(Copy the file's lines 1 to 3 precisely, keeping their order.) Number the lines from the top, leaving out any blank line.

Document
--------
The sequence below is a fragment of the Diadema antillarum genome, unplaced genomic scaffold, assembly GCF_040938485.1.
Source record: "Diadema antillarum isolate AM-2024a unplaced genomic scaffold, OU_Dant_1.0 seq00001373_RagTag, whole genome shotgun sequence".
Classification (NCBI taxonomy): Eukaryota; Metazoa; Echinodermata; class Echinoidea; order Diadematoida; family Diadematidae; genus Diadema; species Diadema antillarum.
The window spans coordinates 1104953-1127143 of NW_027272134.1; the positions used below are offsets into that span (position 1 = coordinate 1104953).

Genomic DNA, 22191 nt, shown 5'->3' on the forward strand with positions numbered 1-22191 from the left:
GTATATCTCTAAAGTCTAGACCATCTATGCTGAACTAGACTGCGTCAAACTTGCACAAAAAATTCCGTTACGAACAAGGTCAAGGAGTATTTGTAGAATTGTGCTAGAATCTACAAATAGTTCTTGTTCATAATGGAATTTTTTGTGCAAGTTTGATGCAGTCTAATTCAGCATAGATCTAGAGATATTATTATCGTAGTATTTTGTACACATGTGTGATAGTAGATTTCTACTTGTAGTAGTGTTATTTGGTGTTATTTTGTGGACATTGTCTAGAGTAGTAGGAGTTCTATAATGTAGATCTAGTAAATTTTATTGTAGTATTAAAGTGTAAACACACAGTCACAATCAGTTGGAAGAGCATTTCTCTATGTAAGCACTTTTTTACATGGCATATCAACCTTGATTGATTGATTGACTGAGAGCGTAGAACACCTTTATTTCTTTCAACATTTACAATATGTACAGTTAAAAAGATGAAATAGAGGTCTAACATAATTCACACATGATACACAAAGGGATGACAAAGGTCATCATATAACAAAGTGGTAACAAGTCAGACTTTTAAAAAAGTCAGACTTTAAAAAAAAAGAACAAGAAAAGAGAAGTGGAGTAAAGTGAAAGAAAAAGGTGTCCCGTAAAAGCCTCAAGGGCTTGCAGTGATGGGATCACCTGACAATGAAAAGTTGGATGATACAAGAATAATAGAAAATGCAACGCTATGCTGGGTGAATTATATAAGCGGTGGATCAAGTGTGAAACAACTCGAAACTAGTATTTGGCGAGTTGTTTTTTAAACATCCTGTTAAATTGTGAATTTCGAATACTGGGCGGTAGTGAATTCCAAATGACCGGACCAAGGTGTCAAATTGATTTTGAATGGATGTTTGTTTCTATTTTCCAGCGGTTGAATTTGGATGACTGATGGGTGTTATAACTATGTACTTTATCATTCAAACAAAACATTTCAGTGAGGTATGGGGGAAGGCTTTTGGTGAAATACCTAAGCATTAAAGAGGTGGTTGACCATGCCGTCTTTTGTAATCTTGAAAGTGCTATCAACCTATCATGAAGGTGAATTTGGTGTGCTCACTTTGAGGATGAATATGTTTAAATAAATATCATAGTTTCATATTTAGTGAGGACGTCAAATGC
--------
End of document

The sequence below is a fragment of the Diadema antillarum genome, unplaced genomic scaffold, assembly GCF_040938485.1.
Source record: "Diadema antillarum isolate AM-2024a unplaced genomic scaffold, OU_Dant_1.0 seq00001373_RagTag, whole genome shotgun sequence".
Classification (NCBI taxonomy): Eukaryota; Metazoa; Echinodermata; class Echinoidea; order Diadematoida; family Diadematidae; genus Diadema; species Diadema antillarum.